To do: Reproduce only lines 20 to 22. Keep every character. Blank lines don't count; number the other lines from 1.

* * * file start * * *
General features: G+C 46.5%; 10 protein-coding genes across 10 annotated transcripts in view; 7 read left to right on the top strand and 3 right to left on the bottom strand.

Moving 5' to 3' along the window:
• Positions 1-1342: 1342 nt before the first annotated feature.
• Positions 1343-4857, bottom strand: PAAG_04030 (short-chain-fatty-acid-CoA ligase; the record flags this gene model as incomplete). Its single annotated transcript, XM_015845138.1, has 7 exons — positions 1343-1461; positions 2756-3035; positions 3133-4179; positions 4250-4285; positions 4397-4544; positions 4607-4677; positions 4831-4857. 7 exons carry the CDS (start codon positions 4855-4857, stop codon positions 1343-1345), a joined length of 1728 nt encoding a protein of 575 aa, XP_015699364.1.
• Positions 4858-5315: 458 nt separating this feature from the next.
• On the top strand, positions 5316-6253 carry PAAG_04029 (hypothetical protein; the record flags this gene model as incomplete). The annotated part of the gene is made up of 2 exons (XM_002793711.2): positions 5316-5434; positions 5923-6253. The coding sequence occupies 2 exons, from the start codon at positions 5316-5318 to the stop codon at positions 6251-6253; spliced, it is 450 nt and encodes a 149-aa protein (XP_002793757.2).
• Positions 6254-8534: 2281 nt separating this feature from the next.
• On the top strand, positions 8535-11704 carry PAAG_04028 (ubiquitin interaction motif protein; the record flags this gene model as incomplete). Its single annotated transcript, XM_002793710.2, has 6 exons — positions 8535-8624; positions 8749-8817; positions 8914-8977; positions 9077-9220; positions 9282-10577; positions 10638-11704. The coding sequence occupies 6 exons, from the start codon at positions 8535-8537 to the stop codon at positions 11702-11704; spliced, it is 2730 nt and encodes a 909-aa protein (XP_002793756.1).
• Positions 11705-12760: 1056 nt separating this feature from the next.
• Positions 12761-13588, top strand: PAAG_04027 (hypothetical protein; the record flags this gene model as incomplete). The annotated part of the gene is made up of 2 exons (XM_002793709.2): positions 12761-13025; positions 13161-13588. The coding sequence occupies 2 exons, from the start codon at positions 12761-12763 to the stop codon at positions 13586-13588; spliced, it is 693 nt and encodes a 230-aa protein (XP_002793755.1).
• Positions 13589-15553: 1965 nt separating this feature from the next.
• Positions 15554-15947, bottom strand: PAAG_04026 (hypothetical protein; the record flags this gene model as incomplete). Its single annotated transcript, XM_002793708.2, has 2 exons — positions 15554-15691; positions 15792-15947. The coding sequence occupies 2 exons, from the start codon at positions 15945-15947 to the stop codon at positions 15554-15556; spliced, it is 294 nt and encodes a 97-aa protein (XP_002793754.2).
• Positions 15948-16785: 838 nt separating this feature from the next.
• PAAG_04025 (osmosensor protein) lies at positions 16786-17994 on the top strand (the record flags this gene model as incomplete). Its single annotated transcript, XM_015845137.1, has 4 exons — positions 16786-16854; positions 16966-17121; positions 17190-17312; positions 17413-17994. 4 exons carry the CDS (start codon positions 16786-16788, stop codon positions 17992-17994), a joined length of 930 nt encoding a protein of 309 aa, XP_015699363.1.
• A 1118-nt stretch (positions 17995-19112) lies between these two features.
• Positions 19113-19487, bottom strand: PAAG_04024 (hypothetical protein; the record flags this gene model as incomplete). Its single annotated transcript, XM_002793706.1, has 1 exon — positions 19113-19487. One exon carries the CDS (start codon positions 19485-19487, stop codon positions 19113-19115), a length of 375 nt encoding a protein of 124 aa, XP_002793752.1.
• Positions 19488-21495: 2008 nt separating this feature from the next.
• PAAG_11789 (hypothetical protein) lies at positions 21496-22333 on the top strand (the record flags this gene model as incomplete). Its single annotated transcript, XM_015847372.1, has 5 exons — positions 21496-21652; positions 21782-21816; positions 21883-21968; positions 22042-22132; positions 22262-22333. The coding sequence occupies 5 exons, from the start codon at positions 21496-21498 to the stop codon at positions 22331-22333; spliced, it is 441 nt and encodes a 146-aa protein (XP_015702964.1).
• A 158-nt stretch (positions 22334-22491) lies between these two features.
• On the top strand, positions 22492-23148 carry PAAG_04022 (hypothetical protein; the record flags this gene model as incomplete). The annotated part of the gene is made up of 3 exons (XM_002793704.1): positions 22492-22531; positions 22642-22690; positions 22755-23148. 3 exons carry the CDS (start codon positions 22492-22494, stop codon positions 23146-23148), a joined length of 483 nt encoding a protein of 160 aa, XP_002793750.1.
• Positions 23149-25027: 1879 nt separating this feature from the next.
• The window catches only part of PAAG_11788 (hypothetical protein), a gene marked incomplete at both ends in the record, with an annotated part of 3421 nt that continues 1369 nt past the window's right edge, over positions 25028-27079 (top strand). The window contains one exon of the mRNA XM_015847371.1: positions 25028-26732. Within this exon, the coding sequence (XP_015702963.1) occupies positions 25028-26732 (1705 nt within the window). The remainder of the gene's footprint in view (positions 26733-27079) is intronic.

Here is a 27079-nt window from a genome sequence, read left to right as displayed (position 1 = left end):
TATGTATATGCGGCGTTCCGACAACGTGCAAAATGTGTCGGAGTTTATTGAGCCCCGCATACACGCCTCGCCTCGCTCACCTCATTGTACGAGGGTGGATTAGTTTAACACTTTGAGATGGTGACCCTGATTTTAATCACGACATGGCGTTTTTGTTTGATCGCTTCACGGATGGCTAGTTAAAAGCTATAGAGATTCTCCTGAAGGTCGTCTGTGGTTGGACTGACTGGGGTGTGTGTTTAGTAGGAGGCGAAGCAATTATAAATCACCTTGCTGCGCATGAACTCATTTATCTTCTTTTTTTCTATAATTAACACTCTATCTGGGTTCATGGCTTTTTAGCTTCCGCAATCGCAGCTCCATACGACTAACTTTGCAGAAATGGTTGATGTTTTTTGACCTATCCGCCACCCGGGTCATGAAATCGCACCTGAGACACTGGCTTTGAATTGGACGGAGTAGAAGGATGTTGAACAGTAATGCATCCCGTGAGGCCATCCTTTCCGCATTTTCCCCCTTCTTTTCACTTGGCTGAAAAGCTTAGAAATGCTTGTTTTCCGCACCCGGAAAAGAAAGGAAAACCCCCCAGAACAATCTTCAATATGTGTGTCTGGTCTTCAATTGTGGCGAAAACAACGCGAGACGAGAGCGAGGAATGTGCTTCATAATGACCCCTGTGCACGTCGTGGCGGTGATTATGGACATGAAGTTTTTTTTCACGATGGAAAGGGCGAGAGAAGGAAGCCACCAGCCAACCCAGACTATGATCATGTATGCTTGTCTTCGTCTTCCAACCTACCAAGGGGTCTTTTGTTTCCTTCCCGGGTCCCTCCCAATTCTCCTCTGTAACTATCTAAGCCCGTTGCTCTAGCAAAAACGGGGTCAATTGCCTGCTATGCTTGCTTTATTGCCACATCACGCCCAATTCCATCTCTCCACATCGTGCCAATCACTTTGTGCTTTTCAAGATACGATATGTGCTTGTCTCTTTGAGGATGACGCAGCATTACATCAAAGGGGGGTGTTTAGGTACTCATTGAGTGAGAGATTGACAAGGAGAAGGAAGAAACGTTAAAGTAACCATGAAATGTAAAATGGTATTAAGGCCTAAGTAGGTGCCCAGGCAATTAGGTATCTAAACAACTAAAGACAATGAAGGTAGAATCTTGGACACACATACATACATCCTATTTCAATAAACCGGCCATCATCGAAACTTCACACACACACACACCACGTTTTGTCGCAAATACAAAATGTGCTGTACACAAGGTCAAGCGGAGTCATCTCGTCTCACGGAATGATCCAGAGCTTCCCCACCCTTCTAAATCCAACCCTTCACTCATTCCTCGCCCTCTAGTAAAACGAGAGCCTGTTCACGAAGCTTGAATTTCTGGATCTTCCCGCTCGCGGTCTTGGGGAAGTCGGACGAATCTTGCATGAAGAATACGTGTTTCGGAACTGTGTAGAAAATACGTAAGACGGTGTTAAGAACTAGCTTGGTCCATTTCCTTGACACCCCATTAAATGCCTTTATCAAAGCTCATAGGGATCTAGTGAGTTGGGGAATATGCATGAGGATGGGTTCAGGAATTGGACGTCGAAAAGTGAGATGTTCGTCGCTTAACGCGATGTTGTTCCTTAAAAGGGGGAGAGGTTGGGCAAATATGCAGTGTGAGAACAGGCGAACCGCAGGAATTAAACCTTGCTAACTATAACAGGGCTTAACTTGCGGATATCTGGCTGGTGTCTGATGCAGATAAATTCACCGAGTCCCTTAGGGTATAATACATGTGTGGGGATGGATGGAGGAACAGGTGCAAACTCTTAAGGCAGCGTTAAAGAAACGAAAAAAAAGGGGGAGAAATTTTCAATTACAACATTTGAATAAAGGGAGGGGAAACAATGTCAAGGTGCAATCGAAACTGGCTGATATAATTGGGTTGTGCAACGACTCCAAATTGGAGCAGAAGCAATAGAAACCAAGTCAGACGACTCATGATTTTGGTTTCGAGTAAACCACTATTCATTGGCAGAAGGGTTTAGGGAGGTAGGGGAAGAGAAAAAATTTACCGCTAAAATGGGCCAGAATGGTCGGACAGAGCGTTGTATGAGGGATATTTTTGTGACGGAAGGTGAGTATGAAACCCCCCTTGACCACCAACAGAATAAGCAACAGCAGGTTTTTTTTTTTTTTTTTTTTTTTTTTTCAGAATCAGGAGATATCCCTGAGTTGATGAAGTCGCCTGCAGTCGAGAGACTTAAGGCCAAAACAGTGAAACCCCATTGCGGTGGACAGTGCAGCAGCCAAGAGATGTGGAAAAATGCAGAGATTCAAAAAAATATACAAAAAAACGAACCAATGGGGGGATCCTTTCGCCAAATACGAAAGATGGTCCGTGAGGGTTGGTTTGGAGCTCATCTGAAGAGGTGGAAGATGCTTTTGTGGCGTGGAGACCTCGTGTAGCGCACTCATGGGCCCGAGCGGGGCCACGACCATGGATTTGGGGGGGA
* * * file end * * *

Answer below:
• On the top strand, positions 22492-23148 carry PAAG_04022 (hypothetical protein; the record flags this gene model as incomplete). The annotated part of the gene is made up of 3 exons (XM_002793704.1): positions 22492-22531; positions 22642-22690; positions 22755-23148. 3 exons carry the CDS (start codon positions 22492-22494, stop codon positions 23146-23148), a joined length of 483 nt encoding a protein of 160 aa, XP_002793750.1.
• Positions 23149-25027: 1879 nt separating this feature from the next.
• The window catches only part of PAAG_11788 (hypothetical protein), a gene marked incomplete at both ends in the record, with an annotated part of 3421 nt that continues 1369 nt past the window's right edge, over positions 25028-27079 (top strand). The window contains one exon of the mRNA XM_015847371.1: positions 25028-26732. Within this exon, the coding sequence (XP_015702963.1) occupies positions 25028-26732 (1705 nt within the window). The remainder of the gene's footprint in view (positions 26733-27079) is intronic.